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Edited by John Z. Sadler, M.D. Baltimore, Johns Hopkins University Press, 2002, 408 pp., $49.95.
DSM-III, DSM-III-R, and DSM-IV dramatically changed the face of psychiatric classification. The reasonable-appearing but seminal changes of criteria-based diagnoses, a multiaxial system, an atheoretical stance, an attempt to reach greater concordance with the ICD system, and an evolving emphasis on empirical studies to support the validity of diagnoses initially evoked significant controversy. Criticisms included the loss of a psychodynamic footing, accusations of "sacrificing validity on the altar of reliability," and apprehension about particular diagnoses being misused in forensic contexts. The process of creating revised DSMs has appeared relatively open to such input, however, and responsive to new findings. Why then do we have this effort now, expressing so many concerns about the DSM diagnostic process?
Descriptions and Prescriptions comprises 21 chapters written by diverse authors, a minority of whom are psychiatrists, deriving from a 1997 conference organized by the editor (who is also coeditor of the journal Philosophy, Psychiatry, & Psychology). Its purpose is to explore and make explicit values inherent in the DSMs: how diagnostic categories are selected or rejected, what gets counted as good evidence and what does not, what is deemed pathology and what is not. This is a logical extension of the current era’s Kuhnian recognition of the implicit roles of values in the process of science.
Several contributions offer illuminating historical perspectives. One example is Chris Mace’s description of the nosological career of "conversion hysteria." Another is James Phillips’s contribution on the banner of "evidence-based treatment" and its associated technical knowledge, which threatens to devalue the practical knowledge instantiated in our personal neural nets—the art and craft of psychiatry. James Wakefield provides a particularly cogent critique of DSM diagnostic criteria for disorders of children and adolescents, and there are other well-written pieces, without too much overlap and without excessive philosophical jargon. Some contributions, however, seem to offer relatively little in the way of new findings, specific suggestions, or intellectual content. A chapter by a consumer basically offers a stance of general complaint without clear recommendations. Another offers the perspective of the National Alliance for the Mentally Ill on the stigmatizing influence of diagnoses and notes that DSM’s inclusion of several less severe disorders causes difficulties for parity legislation efforts. Another by an attorney chiefly discusses rules of evidence (e.g., the Frye and Daubert standards) but does not seem to aim clearly toward particular points. One chapter by a beginning psychotherapist observes that the language shift from a descriptive intake evaluation to its concluding formulation involves reduction to a merely technical account of a person and aims for reimbursable diagnoses. Michael Schwartz and Osborne Wiggins, both serious thinkers, object to "the hegemony of the DSMs" but just briefly mention their proposed alternative organizing principle of "ideal types," adequately described only in other sources.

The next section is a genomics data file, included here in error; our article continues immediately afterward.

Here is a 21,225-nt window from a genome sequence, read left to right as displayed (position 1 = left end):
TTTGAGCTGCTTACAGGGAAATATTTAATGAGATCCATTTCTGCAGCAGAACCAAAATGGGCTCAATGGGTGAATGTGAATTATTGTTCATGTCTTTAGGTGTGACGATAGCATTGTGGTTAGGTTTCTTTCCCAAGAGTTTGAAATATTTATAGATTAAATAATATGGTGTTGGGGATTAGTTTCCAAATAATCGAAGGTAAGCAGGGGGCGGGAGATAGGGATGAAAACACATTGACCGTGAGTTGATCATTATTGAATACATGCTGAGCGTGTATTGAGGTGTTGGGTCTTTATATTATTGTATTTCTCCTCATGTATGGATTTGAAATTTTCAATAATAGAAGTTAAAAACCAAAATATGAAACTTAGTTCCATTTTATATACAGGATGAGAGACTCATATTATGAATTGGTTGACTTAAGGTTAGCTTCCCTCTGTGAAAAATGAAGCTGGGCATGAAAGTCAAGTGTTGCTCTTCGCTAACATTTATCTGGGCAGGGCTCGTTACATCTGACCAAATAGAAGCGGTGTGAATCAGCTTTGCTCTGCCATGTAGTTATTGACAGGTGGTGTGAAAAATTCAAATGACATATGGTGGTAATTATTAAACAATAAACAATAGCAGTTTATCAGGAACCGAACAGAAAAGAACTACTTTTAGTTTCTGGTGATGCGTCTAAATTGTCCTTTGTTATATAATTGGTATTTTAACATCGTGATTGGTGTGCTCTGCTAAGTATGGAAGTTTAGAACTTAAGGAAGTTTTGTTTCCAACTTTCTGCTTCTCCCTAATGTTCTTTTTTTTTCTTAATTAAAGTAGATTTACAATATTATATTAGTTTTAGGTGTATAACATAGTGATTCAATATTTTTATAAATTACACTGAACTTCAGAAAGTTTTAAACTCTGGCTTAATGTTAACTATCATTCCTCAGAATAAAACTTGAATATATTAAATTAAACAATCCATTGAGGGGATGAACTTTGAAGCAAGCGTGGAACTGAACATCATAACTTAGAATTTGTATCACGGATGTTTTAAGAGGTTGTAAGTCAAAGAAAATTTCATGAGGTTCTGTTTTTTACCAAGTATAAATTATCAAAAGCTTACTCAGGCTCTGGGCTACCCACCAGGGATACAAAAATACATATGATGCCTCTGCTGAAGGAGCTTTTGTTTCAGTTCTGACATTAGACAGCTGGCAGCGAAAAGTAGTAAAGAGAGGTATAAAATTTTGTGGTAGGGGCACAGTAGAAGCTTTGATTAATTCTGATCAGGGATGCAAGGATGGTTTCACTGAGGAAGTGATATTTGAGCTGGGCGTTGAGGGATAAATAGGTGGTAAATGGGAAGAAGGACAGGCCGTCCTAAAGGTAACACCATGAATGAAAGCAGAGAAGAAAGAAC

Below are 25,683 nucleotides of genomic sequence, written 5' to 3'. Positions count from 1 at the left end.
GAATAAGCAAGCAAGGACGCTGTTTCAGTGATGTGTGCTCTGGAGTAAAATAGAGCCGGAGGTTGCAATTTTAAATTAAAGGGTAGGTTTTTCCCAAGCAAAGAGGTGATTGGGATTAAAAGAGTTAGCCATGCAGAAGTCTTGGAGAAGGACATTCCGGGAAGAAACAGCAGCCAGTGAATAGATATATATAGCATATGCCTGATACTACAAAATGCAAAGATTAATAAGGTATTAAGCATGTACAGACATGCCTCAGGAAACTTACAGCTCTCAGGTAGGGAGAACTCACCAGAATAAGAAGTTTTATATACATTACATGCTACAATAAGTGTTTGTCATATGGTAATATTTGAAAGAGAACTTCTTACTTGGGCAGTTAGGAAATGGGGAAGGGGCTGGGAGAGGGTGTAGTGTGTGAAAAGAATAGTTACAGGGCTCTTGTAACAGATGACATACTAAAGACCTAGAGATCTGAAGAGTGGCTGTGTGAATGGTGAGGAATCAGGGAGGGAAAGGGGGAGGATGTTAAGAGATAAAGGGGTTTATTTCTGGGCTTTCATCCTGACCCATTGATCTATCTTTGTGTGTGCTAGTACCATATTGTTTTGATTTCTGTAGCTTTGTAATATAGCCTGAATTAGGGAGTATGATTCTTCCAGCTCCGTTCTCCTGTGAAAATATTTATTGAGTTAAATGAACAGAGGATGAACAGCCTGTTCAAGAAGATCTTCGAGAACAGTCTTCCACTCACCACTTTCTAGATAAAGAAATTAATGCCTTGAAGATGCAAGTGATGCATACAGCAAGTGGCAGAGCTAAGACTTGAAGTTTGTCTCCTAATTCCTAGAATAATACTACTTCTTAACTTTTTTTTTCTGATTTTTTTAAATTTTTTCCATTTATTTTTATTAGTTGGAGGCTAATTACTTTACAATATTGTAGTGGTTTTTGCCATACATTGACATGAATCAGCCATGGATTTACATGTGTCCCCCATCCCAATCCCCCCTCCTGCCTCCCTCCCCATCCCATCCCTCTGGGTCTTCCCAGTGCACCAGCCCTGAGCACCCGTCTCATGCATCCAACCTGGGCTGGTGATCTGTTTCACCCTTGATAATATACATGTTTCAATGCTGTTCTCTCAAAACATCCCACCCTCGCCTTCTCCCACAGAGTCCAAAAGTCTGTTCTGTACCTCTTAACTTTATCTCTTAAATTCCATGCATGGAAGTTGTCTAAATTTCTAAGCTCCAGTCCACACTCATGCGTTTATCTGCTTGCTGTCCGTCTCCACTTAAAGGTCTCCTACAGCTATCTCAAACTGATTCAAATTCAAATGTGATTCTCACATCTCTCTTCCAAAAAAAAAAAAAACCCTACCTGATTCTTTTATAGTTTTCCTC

Do we need a book that often reminds us of what we think we already know? I believe we do. This work remains a thoughtful contribution, and even the somewhat limited chapters noted are, I think, important. Their presence exemplifies the editor’s inspired call for a democratic process, even more democratic than DSM has been thus far. After all, how else can we adequately develop a system to serve clinical and research needs that inevitably will be used for forensic, reimbursement, and other administrative needs, that will be used cross-culturally, and that will grow with time (and genetic and neuroscientific advances), yet not lose sight of the human being as addressed in the diagnostic process? What other way to address this but with the most comprehensive embrace and consideration for all these perspectives and attention to all stakeholders’ voices? How else can we aim for such an ambitious product, how can we adequately know ourselves, complicated beings "darkly wise and rudely great," but through hovering attention simultaneously applied to all of the above?
In particular, I believe this volume has explicit value for all who serve on a DSM-V committee, as well as those with an interest in nosology or medical sociology, those with a critical role in psychiatric education, or those who simply have a philosophical bent (a non-DSM character trait).
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